Le chanteur country Daniel Dan est de retour après un silence sur disque de cinq ans. Il avait ébloui la critique en 2015 avec son second album intitulé Le cowboy des grandes villes. Cet ancien homme d’affaires devenu artiste country habite Baie-du-Febvre depuis huit ans maintenant.maintenant. Beaucoup l’appellent le chanteur-entrepreneur. «Je fais tout de A à Z. Heureusement, ça va super bien! Avant la pandémie, j’avais des salles de spectacles qui étaient complètes, mais on a dû remettre ça. C’est ce qui m’a donné le temps de finaliser ce que j’avais commencé». Un troisième album. Car depuis quelques années, Daniel Dan ne vit que de sa musique. «Je suis régulièrement en spectacle, je suis très occupé». La chanson titre de son prochain album, Laissez-moi vivre ma vie, fera partie du troisième opus de Daniel Dan. Il a voulu la dédier «à ces hommes, ces femmes qui luttent à tous les jours contre l’Alzheimer. Et aussi pour remercier les aidants naturels pour leur dévouement. Beaucoup de fans, d’amis me parlent de cette maladie, c’est ce qui m’a amené à écrire cette chanson». L’album doit paraître fin mars, même si la pandémie rend le travail en studio plus difficile. L’album contiendra des compositions originales et deux reprises tirées du répertoire country américain, soit Running Time de Merle Haggard et I Need More Of You des Bellamy Brothers. La musique: un heureux accident de parcours Daniel Dan n’était en rien destiné à la musique. Elle lui est venue sur le tard. L'artiste évolue pendant près de 20 ans dans le monde des affaires. Mais tout s’arrête brusquement en 2006. Pour se refaire une tête et panser ses blessures, Daniel Dan sillonne en motorisé les routes des Amériques en compagnie de sa conjointe. Il parcourt l’est du Canada et s’arrête en Floride, en Louisiane, au Tennessee et dans la merveilleuse ville de Nashville… beaucoup de musique arrive à ses oreilles: du blues, du bluegrass et bien sûr, le country. Plus de deux ans passent. Et quand il revient au Centre-du-Québec en 2010, il décide de suivre des cours de guitare. Il y fait alors la rencontre de Michel Labbé. Une rencontre qui sera pour lui déterminante. Cet ancien batteur du groupe country la famille Bessette l’invite à des soirées country. C’est le grand déclic. «Moi, j’ai commencé à faire de la musique pour me changer les idées et la vie a fait que les gens ont aimé ça», résume-t-il. Écrire une chanson est exigeant pour cet ancien homme d’affaires. «En 2010, quand je suis arrivé à Drummondville, j’ai appris la guitare. Pour moi, ce n’est pas inné, la musique. J’ai été obligé d’apprendre comment être sur scène, jouer de la guitare, chanter et entretenir sa voix. En studio, c’est la même chose. Il y a d’autres techniques. Tu récoltes ce que tu sèmes». Daniel Dan s’est reconstruit. Deux ans plus tard, il sort son premier opus intitulé Suivre le courant. Il y présente une douzaine de reprises de chansons populaires. Ses premières compositions originales se fraient un chemin sur un second disque, Le cowboy des grandes villes, paru en 2015. Ce nouvel album comprend alors 12 chansons, dont sept lui sont originales. Parmi elles, la chanson À toi mon père, en mémoire du sien, disparu à l’âge de 46 ans seulement. Les tournées débutent. Daniel se produit de festival en festival pendant près de deux ans. Depuis, rien ne l’arrête. «Je surfe sur la musique. On a fait le tour de la Gaspésie cet été et on faisait des petits spectacles. Ça me permet de gagner ma vie». Daniel Dan anime aussi, les mercredis soirs, une émission de musique country pour le compte d’une radio web, CJMS 2.0. On lui demande quand même si le monde des affaires lui manque. Il nous répond: «Sincèrement, je suis dans les affaires aujourd’hui. Je suis heureux dans ce que je fais», dit-il en pensant à son public: «Quand tu reçois cette énergie-là, ça fait du bien». Écouter Laissez-moi vivre ma vie Facebook : daniel.dan.180 (Parution originale: Le Courrier Sud)Boris Chassagne, Initiative de journalisme local, La Voix du Sud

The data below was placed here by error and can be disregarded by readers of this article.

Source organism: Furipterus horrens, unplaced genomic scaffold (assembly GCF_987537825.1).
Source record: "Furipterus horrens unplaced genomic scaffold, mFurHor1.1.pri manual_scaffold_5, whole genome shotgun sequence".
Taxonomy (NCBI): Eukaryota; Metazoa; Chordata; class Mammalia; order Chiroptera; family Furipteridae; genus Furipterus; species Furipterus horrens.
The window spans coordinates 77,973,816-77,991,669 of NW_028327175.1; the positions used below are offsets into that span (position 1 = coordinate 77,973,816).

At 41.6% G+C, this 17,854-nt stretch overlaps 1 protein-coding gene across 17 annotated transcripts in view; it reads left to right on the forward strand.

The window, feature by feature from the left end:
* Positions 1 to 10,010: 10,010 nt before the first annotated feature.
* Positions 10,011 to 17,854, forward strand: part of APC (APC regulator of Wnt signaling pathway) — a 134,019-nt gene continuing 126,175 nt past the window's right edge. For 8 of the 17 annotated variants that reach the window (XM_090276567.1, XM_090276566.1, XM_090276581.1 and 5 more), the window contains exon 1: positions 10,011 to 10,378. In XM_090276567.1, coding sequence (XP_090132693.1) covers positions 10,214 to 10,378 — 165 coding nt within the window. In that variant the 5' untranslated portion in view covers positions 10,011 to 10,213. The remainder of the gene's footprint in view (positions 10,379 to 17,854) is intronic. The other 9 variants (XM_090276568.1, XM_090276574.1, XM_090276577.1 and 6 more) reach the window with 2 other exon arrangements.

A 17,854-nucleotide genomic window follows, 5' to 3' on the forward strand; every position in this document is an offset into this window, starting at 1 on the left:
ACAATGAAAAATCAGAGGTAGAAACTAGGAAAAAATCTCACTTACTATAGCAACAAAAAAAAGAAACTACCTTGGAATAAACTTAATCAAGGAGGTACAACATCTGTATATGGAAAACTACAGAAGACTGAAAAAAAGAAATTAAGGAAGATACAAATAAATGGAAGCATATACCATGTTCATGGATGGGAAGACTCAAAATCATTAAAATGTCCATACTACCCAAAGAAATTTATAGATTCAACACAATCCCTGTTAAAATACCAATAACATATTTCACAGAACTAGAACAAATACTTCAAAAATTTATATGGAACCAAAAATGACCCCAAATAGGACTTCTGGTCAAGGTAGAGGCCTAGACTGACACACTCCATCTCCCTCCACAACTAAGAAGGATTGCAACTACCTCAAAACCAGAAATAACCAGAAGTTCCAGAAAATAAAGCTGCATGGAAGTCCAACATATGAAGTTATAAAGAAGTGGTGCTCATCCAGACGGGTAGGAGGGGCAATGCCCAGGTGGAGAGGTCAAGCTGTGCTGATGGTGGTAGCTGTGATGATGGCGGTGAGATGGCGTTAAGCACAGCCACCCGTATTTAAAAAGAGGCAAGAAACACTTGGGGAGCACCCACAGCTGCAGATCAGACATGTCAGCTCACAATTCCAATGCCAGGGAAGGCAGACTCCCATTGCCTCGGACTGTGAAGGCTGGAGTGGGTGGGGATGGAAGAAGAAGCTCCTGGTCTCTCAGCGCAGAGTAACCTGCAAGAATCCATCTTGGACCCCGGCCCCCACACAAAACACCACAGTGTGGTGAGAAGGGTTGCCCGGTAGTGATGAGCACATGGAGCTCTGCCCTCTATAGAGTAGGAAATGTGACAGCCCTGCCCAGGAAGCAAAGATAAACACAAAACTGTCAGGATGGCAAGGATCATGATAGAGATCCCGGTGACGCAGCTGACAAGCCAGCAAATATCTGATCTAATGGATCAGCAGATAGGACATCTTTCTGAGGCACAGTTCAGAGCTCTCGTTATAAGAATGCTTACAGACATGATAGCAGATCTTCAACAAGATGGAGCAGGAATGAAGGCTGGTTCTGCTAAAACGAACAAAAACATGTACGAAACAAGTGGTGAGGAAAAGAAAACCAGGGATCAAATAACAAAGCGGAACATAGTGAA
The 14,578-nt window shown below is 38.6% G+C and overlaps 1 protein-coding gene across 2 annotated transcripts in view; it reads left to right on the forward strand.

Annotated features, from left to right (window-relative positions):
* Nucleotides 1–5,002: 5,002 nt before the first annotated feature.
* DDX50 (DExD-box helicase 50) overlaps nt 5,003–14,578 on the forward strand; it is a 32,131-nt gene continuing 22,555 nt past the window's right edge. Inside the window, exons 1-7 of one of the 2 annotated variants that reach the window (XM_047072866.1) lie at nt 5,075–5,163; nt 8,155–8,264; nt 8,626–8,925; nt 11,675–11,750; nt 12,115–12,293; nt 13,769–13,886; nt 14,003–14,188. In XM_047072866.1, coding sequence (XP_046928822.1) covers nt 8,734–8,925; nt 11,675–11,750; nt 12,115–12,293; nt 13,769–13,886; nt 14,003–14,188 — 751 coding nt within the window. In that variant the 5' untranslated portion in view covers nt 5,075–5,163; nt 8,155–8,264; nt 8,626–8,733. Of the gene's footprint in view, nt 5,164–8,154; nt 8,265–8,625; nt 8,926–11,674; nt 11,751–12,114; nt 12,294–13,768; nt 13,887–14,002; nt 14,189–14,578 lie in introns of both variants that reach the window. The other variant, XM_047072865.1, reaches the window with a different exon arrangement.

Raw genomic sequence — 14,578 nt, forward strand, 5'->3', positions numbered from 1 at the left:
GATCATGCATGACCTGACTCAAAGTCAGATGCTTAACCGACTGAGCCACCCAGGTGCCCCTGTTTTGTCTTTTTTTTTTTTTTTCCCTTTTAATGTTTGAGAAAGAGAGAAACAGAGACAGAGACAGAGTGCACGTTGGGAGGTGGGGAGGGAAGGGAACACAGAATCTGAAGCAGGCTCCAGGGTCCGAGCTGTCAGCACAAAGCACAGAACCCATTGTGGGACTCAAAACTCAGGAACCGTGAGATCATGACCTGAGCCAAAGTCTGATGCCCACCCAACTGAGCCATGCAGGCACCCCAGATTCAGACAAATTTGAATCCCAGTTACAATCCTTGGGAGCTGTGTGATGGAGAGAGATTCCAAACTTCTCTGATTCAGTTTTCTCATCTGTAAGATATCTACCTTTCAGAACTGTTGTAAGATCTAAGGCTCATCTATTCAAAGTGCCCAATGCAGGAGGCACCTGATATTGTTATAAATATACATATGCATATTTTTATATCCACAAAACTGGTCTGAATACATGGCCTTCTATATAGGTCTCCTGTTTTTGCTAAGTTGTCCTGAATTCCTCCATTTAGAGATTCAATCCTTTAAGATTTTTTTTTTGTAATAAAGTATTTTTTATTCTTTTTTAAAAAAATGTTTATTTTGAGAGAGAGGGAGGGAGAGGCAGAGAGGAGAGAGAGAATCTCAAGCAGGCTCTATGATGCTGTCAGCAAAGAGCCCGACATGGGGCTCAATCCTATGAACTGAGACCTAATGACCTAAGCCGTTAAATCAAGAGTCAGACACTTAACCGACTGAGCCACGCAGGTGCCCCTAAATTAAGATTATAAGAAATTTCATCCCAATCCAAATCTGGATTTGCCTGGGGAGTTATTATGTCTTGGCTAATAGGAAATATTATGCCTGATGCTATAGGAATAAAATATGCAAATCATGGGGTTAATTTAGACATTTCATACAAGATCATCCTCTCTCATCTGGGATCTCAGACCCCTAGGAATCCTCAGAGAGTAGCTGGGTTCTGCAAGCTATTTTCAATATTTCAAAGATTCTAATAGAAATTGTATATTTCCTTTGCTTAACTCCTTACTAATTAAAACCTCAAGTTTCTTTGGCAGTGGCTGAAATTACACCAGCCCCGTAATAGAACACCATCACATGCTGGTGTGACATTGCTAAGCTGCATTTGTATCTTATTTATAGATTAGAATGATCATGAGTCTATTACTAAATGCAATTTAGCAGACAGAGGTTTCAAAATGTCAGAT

The spike of new cases of COVID-19 in Arviat is related to gatherings in homes, according to information collected by the government of Nunavut. Nunavut's chief public health officer said in a press conference Monday morning that multiple households are affected, some of those households had COVID-19 in the early stages of the outbreak late last year, and some did not. Dr. Michael Patterson said there's two possible ways that COVID-19 reappeared in Arviat, one is that it was never really gone from the community, the other is that there was a new introduction of the virus, but contact tracing has not yet turned up evidence of a new introduction. Two new COVID-19 cases were reported in Arviat Monday morning. In a news release, the government of Nunavut said all individuals are asymptomatic, doing well and are isolating, bringing the total number of active cases to 17. Patterson says Arviat has a young population, which means it's not surprising that the individuals are asymptomatic, as complications from the virus are more likely in older individuals. Missed the press conference? Watch it here: Cases surged in the Nunavut community over the weekend. On Friday, Nunavut reported its first new case since Dec. 28, with another one on Saturday. Then on Sunday, the territory reported 13 new cases of COVID-19. Patterson stressed the need to follow the public health measures put in place in the community over the weekend, including getting advanced permission from the office of the chief public health officer for all travel to and from the community. Visitors to homes in Arviat are restricted to emergencies only and capped at five people in addition to the people who live there. One of the big lessons from the earlier stages of this outbreak is transmission is much more likely to happen when people are visiting each other's homes, instead of workplaces or other settings, Patterson said. Therefore, the government plans to adjust its strategy this time to keep household bubbles as small as possible. Anyone who has travelled from Arviat since Jan. 19 is asked to self-monitor for symptoms and asked to contact the health centre of the community they are currently in to assist the government in its contact tracing efforts. To help reduce transmission to other communities, Patterson said medical travel to Iqaluit and Rankin Inlet from Arviat has been suspended for the time-being. Appointments that can happen virtually will be done so, and patients requiring in-person care will be sent to Winnipeg. Arviatmiut in isolation in the South have been offered the opportunity to stay in the hotel hub for now, should they choose to. Those vaccinated must also follow public health restrictions Patterson said these restrictions must be followed by those who have received the first dose of the Moderna vaccine as well, because the shot has not yet had time to take effect. It takes a person about two weeks to develop protection from serious complications from COVID-19. One dose of the Moderna vaccine is about 80 per cent effective, two doses brings that level of protection to 94 per cent. Some of the new cases in Arviat did get the first dose of the Moderna COVID-19 vaccine, but Patterson stressed this does not mean the vaccine is ineffective. It's not a vaccine failure. Keep in mind it takes at least two weeks to start providing some protection to people, so it's too early for that to have kicked in. - Dr. Michael Patterson, Nunavut's chief public health officer "It's not a vaccine failure. Keep in mind it takes at least two weeks to start providing some protection to people, so it's too early for that to have kicked in. That will be some time next week," Patterson said. For those who did get the first shot and now have COVID-19, Patterson still recommends getting the second shot. "The next clinic is almost three weeks away, so those who currently have COVID[-19] should be recovered enough to get the vaccine at that time," Patterson said. Vaccine doeses still avialable in Arviat The Nunavut government also said that COVID-19 vaccine doses are still available in Arviat and residents should contact the health centre to make an appointment to get vaccinated. A spokesperson for the government of Nunavut said 69 per cent of eligible adults in Arviat have recieved their first dose. Vaccine clinics were designed from the beginning to minimize the risk of spread of COVID-19, Patterson said. "Like everything else, we can never make the risk zero, but we think we can manage the risk well enough that the benefits of getting the second dose into everyone on time, will be much greater than the risks of a little bit of further spreading," Patterson said. Nunavut's Rapid Response Team is supporting the community health team remotely, the territory said Monday, and more support should arrive in the community in the next 24 hours. Arviat has eight nurses working at the health centre, a number which has fluctuated some since the beginning of the outbreak. The community has had a total of 236 confirmed cases since the start of the pandemic, accounting for about 80 per cent of the 280 total confirmed cases territory-wide. New vaccine clinics announced Sanikiluaq, Naujaat and Kinngait and are the next communities slated for vaccine clinics. Sanikiluaq's clinic is scheduled for Feb. 8 and 9 at Paatsaali High School. Naujaat's clinic will be held at Tusarvik School on Feb. 15 and 16, and Kinngait's clinic will be at the community hall from Feb. 22 to 24. All clinics are scheduled from 9 a.m. to 8 p.m. To date, 4,458 Nunavummiut have been vaccinated. Anyone who thinks they've been exposed to COVID-19 should call the COVID-hotline at 1-888-975-8601 between 10 a.m. and 6 p.m. ET, or notify their community health centre. People should also immediately isolate at home for 14 days. Do not go to the health centre in person.